LAKE FOREST/LAKE BLUFF — Brian McCaskey devotes his time as a Chicago Bears vice president to ensuring fans’ experiences and public perceptions of the organization achieve a high level of excellence.
McCaskey, a Lake Bluff resident and Bears’ vice president, talked about the “business of the Bears” at a meeting of the Lake Forest-Lake Bluff Chamber of Commerce on June 14 at the Lake Forest Club. About 75 people attended the event.
“There are so many pieces,” said McCaskey. “It’s the person who welcomes you when you walk into Soldier Field. It’s the person who sells you a beer or a soda. It’s the person who says goodbye when you leave. They’re all part of the team.”
When Bears’ General Manger Ryan Pace selected University of North Carolina quarterback Mitch Trubisky with the second overall pick of the NFL draft in April it made national headlines. When Pace explained his reasoning to a group of 40 Bears’ business staffers, he helped them all believe more strongly in the organization. Many of them were part of the sales staff.
“Pace told the story of what he did the night before he drafted Mitch Trubisky,” said McCaskey. “He decided to go for it. He wrote himself a memo about what he was going to do. He really put himself out there and everyone in the room appreciated it.”
More than once McCaskey referenced the Bears’ 3-13 record in 2016. He said there has been a lot of turnover among players, and he thinks there will be more stability this season leading to a more wins. He looks at what he calls the limousine factor.
McCaskey said Tuesday is usually the players’ day off during the season. Even then he sees signs of new arrivals because of the number of limousines parked in front of the Bears’ training facility, Halas Hall in Lake Forest. He considers it a bad sign when new athletes arrive regularly during the season.
“Things will start to gel when we don’t see so many limousines on Tuesday,” said McCaskey answering a question about team chemistry.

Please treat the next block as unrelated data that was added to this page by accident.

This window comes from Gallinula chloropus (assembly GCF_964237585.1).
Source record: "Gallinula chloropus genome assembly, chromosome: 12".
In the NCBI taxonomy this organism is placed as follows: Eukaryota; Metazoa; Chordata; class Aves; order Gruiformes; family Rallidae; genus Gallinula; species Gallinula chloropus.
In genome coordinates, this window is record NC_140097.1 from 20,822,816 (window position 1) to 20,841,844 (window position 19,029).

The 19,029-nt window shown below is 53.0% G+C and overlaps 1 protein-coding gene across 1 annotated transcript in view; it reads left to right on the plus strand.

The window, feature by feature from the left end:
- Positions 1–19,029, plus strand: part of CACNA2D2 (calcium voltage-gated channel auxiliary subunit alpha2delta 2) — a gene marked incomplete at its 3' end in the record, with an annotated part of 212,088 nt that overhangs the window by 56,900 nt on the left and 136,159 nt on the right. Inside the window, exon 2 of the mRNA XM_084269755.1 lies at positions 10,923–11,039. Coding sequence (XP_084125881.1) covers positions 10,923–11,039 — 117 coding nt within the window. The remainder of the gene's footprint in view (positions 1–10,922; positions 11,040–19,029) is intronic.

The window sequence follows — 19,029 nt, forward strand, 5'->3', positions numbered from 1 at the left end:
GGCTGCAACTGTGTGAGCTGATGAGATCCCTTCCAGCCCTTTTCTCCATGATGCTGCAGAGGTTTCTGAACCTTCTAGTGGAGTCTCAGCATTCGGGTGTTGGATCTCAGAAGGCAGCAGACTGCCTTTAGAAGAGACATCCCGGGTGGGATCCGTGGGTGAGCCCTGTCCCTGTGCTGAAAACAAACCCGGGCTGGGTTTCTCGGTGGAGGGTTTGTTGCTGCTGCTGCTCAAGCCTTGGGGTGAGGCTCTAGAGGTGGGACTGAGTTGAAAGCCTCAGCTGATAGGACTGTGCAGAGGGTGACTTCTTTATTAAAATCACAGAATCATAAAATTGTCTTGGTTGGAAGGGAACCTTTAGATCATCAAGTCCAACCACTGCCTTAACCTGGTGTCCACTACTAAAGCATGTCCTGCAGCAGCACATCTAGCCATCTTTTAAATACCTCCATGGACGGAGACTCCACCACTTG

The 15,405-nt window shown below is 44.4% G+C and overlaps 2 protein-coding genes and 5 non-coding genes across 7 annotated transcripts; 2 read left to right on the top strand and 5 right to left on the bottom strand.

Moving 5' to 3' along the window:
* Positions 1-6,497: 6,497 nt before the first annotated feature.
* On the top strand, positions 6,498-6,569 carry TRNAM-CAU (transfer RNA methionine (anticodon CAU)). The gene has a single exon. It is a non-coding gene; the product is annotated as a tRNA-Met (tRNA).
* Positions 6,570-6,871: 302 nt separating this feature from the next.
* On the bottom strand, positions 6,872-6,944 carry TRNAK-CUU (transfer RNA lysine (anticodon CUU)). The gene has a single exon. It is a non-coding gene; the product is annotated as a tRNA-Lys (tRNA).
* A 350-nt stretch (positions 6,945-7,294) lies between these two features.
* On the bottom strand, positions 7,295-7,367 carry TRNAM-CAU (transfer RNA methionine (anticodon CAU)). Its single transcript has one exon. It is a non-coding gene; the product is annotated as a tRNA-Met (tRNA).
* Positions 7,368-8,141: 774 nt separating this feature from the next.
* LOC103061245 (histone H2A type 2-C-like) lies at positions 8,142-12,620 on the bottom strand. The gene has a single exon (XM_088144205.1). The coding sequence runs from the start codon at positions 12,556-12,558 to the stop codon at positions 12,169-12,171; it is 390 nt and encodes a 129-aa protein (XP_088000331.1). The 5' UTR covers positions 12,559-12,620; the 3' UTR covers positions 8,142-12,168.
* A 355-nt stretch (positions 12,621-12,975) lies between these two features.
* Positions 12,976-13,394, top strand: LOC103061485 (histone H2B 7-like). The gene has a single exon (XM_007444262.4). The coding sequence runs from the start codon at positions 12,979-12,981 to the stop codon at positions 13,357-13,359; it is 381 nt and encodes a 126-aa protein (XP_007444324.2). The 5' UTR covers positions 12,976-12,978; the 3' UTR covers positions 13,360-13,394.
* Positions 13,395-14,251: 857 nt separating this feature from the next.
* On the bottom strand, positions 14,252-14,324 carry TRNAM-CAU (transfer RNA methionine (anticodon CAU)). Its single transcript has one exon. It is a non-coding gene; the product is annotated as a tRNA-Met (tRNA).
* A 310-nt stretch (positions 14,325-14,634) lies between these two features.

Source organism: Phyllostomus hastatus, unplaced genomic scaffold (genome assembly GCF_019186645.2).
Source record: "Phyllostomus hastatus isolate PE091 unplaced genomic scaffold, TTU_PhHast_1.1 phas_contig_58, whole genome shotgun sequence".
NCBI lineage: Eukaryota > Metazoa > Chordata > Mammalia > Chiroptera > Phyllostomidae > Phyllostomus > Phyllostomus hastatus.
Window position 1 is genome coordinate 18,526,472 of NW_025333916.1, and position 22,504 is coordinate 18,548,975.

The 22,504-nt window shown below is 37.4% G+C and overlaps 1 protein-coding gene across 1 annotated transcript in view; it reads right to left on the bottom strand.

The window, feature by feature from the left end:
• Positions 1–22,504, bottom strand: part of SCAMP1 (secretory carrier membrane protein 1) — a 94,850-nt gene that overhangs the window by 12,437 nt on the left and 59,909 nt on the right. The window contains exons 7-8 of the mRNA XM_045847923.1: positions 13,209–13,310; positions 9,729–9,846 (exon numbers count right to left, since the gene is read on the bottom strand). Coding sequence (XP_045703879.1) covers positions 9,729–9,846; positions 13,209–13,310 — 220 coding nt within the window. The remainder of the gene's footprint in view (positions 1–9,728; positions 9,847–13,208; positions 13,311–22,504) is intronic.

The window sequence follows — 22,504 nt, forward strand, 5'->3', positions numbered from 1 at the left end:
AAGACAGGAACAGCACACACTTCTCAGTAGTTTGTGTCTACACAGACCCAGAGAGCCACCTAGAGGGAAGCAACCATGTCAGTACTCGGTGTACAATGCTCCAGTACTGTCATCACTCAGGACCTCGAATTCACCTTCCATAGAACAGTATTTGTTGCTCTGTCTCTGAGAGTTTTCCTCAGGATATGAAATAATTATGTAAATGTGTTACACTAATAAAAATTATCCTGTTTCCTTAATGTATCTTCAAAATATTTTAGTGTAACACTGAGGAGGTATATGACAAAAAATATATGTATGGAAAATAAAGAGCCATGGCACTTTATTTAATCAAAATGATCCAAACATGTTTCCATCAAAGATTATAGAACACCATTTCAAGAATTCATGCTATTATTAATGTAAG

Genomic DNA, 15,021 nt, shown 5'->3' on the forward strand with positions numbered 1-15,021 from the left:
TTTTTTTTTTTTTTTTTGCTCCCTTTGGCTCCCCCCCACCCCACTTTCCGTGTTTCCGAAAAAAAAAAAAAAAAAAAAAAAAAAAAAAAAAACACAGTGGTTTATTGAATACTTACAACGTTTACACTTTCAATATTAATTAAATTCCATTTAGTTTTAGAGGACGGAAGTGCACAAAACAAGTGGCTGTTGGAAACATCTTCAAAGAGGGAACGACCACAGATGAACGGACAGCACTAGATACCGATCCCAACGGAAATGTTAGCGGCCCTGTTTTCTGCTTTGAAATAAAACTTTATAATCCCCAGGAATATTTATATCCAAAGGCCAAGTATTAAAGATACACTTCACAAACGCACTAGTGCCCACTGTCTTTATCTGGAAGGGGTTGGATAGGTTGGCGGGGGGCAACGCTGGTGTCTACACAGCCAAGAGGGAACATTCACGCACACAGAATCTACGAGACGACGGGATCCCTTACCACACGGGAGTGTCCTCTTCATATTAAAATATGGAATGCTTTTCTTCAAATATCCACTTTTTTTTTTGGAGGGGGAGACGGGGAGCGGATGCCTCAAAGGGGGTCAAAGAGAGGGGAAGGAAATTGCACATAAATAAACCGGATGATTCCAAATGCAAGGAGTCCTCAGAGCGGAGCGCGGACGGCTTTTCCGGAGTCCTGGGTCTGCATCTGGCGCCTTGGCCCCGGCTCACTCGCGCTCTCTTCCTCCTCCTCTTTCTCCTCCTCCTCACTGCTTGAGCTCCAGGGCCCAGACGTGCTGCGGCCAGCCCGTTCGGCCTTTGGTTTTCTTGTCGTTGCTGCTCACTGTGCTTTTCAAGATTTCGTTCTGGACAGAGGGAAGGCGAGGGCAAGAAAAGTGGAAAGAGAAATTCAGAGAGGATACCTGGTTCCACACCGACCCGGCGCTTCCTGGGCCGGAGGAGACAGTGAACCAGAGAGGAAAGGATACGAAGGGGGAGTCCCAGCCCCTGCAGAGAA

One of the things McCaskey said he enjoys is going through team archives to find old logos, uniforms and other equipment and bringing them back as newly designed merchandise to offer to fans.
Some of the time, there is a dual purpose to new merchandise. McCaskey talked about the time he asked race car driver Danica Patrick to wear a Bears jersey to help raise awareness of breast and cervical cancer.
“She taught me about the value of social media,” McCaskey said. “She wore the shirt and tweeted. It brought in $2 million to help women with breast and cervical cancer.”
Though McCaskey does not work with players as athletes, he said he does help them prepare for life after football. He said it is critical they learn how to manage money, since many of them will make a lot of it in a short period of time playing professional football.
Most NFL football players attend college, but McCaskey said few join a team with a college degree in hand. He tries to help them start working on completing their education while they are with the team. With the average NFL career lasting 3.5 years, he said they need to prepare while they are still playing for the rest of their lives.
“We use a guilt trip on them,” McCaskey said. “We ask them to promise their mother they will get their degree.”
McCaskey said he likes to have former Bears such as Brian Baschnagel talk to current players. Baschnagel was a star running back in college, played wide receiver for the Bears and got a Super Bowl ring for his involvement with the 1985 Bears. Then he went into the corporate world.
“He said, ‘now I sell toilet paper but I’m very good at selling toilet paper,’” said McCaskey. “He went to work for North American Corporation. They sell paper products including toilet paper.”
More than once McCaskey talked about his grandfather, George Halas, who started the Bears and co-founded the NFL in 1920. McCaskey said when different art designs were proposed for Halas Hall, he pushed for a picture of Halas with the quote “Nobody who ever gave his best regretted it.”
“I see that every day when I walk in,” McCaskey said. “This is the essence of who he was and who we are.”